Cooks across America have been preparing for weeks for their annual Thanksgiving feasts.
While the holiday originated in the United States, it has found increasing fanfare in the U.K.
Many pubs in London now offer traditional Thanksgiving dinner, grocery stores stock displays of pureed pumpkin made for pie, and butcher shops are increasingly encouraging patrons to order their turkeys weeks in advance.
C. Lidgate is one shop that got in on the Thanksgiving craze early. For three decades, it’s been offering the whole feast: everything from the turkey right down to the cranberry sauce and pumpkin pie.
The BBC’s Victoria Craig spoke to Danny Lidgate, the fifth-generation butcher who runs C. Lidgate in central London. Below is an edited transcript of their conversation.
Danny Lidgate: We used to be quite close to the U.S. embassy, so we’ve always had quite a lot of U.S. customers. About 30 years now, we’ve been doing American Thanksgiving. We make our own pumpkin pies from organic pumpkins. We use really good, free-range, bronze turkeys. We do a range of stuffings and sausages, apple cakes, and pecan pies.
Victoria Craig: You said you’re close to the embassy, but what made you start to offer Thanksgiving meal components in the beginning?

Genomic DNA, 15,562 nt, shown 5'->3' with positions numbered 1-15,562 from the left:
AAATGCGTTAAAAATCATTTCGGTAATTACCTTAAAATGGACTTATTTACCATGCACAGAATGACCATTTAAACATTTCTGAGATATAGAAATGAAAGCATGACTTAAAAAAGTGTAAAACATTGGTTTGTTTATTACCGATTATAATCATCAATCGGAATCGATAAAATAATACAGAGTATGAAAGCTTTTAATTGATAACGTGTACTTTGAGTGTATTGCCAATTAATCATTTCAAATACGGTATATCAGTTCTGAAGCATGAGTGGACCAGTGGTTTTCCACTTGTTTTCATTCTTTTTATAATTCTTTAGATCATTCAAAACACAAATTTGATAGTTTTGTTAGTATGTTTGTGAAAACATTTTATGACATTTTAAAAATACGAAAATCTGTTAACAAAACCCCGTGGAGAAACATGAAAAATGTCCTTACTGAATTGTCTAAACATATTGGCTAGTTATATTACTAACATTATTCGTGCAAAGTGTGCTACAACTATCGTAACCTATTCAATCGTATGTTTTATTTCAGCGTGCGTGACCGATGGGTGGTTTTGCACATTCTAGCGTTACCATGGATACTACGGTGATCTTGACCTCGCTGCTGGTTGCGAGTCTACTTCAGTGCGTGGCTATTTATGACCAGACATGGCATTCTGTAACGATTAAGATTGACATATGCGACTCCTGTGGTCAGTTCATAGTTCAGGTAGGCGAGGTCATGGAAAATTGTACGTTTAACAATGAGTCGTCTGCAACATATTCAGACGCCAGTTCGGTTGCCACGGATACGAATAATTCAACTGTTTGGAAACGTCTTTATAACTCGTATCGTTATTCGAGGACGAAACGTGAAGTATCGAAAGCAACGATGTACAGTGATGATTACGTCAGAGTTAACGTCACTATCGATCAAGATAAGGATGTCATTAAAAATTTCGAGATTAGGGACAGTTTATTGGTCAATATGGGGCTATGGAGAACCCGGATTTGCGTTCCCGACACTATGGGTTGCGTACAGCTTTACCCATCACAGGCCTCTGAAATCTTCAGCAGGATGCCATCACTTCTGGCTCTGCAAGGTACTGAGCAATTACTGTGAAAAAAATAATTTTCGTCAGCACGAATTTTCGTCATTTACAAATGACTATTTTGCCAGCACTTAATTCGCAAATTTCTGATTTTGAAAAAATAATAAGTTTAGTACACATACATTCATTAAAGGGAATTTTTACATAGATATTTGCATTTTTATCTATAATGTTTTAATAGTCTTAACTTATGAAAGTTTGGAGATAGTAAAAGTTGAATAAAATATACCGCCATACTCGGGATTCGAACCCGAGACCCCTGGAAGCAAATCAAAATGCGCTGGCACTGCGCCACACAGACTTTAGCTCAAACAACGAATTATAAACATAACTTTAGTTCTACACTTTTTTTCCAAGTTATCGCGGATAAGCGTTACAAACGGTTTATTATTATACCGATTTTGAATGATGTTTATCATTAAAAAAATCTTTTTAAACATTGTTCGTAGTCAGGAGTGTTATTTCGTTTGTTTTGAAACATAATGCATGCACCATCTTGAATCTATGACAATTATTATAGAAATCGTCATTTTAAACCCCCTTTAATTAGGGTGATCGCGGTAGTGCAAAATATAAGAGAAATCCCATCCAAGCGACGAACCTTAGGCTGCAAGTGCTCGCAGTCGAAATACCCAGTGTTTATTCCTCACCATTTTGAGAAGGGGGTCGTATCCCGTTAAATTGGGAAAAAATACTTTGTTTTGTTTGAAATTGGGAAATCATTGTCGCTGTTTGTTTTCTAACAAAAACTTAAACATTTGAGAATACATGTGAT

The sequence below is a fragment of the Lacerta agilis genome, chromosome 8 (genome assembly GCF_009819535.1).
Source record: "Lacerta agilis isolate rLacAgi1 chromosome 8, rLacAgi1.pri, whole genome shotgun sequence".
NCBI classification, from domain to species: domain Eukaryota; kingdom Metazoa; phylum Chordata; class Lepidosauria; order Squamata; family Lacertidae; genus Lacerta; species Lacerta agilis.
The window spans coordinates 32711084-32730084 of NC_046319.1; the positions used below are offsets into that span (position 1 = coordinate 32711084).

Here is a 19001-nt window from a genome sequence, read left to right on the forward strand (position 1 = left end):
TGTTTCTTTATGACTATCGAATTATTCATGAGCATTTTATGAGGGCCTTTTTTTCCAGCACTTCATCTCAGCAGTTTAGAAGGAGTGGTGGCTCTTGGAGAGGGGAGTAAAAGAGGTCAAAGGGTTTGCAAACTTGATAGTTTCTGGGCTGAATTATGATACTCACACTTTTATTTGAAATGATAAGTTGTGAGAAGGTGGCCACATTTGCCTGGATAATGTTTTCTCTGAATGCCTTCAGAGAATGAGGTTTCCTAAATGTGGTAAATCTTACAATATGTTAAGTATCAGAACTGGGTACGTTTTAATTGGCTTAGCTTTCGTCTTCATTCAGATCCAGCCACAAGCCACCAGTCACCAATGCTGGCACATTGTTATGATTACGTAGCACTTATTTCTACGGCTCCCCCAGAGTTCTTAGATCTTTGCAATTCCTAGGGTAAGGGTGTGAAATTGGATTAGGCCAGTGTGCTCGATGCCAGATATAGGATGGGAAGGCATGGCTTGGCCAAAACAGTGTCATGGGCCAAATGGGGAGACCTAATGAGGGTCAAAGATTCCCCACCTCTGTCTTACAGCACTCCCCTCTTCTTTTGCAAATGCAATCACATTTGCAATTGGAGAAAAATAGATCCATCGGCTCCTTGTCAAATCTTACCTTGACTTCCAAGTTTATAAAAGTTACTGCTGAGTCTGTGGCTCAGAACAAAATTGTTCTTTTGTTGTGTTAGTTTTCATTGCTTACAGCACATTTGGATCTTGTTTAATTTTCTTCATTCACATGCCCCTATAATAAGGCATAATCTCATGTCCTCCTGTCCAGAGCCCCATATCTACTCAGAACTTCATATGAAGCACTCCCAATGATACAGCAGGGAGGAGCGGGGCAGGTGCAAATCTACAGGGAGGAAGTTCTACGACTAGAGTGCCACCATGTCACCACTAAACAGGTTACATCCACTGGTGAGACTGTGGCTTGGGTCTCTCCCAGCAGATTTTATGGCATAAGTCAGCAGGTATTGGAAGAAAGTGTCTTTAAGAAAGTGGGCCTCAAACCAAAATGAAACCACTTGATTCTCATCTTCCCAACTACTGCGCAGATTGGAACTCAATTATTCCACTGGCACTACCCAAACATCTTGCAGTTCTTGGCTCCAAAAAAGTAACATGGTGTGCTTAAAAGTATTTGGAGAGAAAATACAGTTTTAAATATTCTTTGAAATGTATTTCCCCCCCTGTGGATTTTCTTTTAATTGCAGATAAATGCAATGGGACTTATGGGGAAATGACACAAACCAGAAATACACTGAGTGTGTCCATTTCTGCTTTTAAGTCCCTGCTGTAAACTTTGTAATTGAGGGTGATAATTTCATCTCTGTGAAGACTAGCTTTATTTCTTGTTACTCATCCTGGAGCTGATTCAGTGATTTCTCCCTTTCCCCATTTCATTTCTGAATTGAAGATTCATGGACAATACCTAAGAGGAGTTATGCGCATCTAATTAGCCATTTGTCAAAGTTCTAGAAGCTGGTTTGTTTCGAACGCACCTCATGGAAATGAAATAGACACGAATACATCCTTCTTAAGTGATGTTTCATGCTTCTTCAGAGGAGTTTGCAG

Lidgate: It was really a request from a customer. And then we really started seeing a lot of American customers in Kensington, especially, and it seemed like an obvious thing for us to do.
Craig: How much do you sell every Thanksgiving?
Lidgate: Well, we sell a fair few hundred turkeys, which is quite good for an English butcher. We sell probably in the hundreds of pumpkin pies, as well. They’re pretty famous.
Craig: The Thanksgiving dinner that we Americans are very used to is a lot like the Christmas dinner that many British people enjoy. So when you’re talking about the supply chain and thinking about turkeys that you’re going to need for the end of the year, does offering Thanksgiving turkeys take away from your Christmas business, or have you figured out a way to balance it out?
Lidgate: No, what we actually find quite often is Americans who have been in London for a long time tend to celebrate Thanksgiving, but they also celebrate Christmas. So I think it’s actually part of the festive season.
Craig: Do you notice that British people are now catching on to the Thanksgiving tradition?
Lidgate: I think they are. It’s another thing to celebrate, and I think it’s a good thing. Lots more London pubs now are offering different meals for Thanksgiving. Pumpkin pie has definitely become more welcomed in London especially. And I think it’s a good thing.
Craig: What is the most popular thing you sell around Thanksgiving?
Lidgate: Funnily enough, we do a pecan pie which is really, really popular. And we generally sell out of those.
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